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Anthony Carter Rivers
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Boys by Fraser River

Image of two young Musqueam boys kneeling down at the edge of the Fraser River. The boys are facing away from the camera. A different image of the same scene is printed on page 59 of Carter's book "Abundant Rivers."

Anthony Carter

Cowichan salmon weir

mage of three individuals standing on the platform of a fishing weir on the Cowichan River, holding spears. A similar image is printed on page 15 of Carter's book "From History's Locker," with the caption: "Salmon weir on the Cowichan river, the native people continue a very ancient form of spear fishing for migrating salmon. The weir is not a trap but merely a means to slow the fish on the way up the river."

Anthony Carter

Cowichan salmon weir

Image of a wooden building with a sign hanging from the front of it that says "Salmon for Survival." The building appears to be a place where salmon is processed, dried, and/or sold. It is located next to a creek or low lying river.

Anthony Carter

Cowichan salmon weir

mage of three individuals standing on the platform of a fishing weir on the Cowichan River, holding spears. A similar image is printed on page 15 of Carter's book "From History's Locker," with the caption: "Salmon weir on the Cowichan river, the native people continue a very ancient form of spear fishing for migrating salmon. The weir is not a trap but merely a means to slow the fish on the way up the river."

Anthony Carter

Cowichan salmon weir

Image of a salmon weir on the Cowichan River, Vancouver Island. The weir is seen from a slight distance up or down the river.

Anthony Carter

Cowichan salmon weir

mage of three individuals standing on the platform of a fishing weir on the Cowichan River, holding spears. A similar image is printed on page 15 of Carter's book "From History's Locker," with the caption: "Salmon weir on the Cowichan river, the native people continue a very ancient form of spear fishing for migrating salmon. The weir is not a trap but merely a means to slow the fish on the way up the river."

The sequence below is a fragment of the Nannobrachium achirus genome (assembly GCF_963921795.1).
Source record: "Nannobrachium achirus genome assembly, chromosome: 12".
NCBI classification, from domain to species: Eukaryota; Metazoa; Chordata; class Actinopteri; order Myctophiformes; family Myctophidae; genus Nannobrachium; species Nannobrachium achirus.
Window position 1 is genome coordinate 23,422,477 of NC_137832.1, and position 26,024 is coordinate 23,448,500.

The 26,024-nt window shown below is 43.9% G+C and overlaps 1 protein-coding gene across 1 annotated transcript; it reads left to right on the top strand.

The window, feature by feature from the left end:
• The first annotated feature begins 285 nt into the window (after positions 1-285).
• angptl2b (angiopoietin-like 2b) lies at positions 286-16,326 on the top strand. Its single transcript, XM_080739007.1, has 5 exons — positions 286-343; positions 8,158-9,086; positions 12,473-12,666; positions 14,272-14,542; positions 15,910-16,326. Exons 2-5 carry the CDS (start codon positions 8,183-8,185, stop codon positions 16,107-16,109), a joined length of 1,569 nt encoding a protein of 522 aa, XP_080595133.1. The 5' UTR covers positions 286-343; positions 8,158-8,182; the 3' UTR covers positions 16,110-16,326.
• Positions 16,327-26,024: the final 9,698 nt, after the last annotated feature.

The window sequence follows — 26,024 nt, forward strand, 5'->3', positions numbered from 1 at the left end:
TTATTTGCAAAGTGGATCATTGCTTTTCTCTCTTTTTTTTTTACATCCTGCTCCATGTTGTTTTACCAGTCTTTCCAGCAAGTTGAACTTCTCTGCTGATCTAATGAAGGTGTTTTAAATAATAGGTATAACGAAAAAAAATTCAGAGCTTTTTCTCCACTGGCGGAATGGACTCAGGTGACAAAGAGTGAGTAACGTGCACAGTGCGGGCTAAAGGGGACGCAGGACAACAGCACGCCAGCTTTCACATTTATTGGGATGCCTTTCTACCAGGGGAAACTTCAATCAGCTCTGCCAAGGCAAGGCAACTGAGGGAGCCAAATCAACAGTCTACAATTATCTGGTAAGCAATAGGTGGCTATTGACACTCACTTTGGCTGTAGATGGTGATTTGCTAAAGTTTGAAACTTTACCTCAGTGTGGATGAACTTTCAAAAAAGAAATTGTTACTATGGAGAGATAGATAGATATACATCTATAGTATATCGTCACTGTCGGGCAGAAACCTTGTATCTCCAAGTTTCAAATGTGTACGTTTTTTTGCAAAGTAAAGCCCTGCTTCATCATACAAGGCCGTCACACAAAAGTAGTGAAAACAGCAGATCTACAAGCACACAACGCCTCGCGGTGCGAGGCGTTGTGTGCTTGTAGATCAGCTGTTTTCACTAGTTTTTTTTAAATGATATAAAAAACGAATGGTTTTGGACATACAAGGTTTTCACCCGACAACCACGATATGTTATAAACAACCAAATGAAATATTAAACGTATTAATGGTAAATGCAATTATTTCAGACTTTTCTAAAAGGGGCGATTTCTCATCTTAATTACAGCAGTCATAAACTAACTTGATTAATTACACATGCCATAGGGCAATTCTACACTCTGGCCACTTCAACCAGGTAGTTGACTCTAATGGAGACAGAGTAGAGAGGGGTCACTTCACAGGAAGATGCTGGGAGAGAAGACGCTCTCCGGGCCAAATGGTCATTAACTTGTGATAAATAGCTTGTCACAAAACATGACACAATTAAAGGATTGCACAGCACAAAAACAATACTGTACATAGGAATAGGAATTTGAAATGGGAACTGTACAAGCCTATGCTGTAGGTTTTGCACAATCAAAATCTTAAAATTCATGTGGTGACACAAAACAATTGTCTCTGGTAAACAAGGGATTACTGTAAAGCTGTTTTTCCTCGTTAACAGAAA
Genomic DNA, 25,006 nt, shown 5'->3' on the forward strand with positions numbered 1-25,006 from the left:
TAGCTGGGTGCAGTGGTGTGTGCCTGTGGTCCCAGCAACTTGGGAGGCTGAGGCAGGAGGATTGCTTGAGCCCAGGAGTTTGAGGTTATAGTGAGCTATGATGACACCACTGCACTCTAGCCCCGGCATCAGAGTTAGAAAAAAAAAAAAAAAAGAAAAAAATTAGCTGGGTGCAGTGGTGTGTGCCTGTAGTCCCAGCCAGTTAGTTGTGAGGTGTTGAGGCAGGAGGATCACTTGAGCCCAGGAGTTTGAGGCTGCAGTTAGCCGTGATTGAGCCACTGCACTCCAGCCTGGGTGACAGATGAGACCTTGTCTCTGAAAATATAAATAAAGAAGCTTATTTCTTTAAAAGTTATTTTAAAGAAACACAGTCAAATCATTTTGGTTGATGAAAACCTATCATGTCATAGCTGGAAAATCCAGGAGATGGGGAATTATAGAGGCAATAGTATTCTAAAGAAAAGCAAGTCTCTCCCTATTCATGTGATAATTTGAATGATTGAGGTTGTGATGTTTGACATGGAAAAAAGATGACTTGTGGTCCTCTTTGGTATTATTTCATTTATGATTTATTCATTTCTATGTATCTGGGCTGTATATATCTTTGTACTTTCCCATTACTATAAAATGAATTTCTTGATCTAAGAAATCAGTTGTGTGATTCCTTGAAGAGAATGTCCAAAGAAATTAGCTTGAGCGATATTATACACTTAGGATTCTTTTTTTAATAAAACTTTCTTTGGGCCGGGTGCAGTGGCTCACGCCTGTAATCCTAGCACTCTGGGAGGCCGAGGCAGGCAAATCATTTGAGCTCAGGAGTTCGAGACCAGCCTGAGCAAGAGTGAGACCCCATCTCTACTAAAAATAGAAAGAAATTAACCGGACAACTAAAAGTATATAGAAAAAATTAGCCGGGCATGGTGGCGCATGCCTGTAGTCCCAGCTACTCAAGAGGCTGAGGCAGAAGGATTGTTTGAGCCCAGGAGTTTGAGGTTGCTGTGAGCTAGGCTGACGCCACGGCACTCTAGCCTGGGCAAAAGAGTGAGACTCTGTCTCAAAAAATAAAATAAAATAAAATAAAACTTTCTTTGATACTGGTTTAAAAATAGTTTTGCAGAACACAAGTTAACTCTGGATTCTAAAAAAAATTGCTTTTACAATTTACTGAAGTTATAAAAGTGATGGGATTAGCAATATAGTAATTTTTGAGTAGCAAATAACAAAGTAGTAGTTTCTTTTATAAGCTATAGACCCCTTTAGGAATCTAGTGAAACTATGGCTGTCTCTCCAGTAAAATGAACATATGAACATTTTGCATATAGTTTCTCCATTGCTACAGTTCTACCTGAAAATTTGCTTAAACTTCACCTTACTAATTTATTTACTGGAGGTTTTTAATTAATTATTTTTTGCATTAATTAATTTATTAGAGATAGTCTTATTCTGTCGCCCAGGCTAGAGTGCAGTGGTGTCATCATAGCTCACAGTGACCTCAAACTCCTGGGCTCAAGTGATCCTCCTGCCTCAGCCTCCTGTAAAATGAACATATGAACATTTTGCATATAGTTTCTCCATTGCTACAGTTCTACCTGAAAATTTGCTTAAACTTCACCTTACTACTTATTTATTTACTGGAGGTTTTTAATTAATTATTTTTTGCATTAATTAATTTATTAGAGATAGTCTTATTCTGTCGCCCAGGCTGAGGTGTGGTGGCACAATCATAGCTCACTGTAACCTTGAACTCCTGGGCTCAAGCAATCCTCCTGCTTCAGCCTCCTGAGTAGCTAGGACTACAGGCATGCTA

Anthony Carter

Cowichan salmon weir

mage of three individuals standing on the platform of a fishing weir on the Cowichan River, holding spears. A similar image is printed on page 15 of Carter's book "From History's Locker," with the caption: "Salmon weir on the Cowichan river, the native people continue a very ancient form of spear fishing for migrating salmon. The weir is not a trap but merely a means to slow the fish on the way up the river."

Anthony Carter

Cowichan salmon weir

mage of three individuals standing on the platform of a fishing weir on the Cowichan River, holding spears. A similar image is printed on page 15 of Carter's book "From History's Locker," with the caption: "Salmon weir on the Cowichan river, the native people continue a very ancient form of spear fishing for migrating salmon. The weir is not a trap but merely a means to slow the fish on the way up the river."

Anthony Carter

Group with canoes along river

Image of children, three adults, and two dogs with canoes on a beach. Just beyond the beach, a number of cars are parked, some holding canoes, with more people. A police officer is standing on the road. A similar image of this same scene is printed on page 65 of Carter's book "Abundant Rivers," with the caption: "The canoes of these two ancient races rest on the sandy shore of an historic river, the mighty Stalo, as children of the new world share a common happiness, unaware that history lies just beneath the sand at their feet."

Anthony Carter

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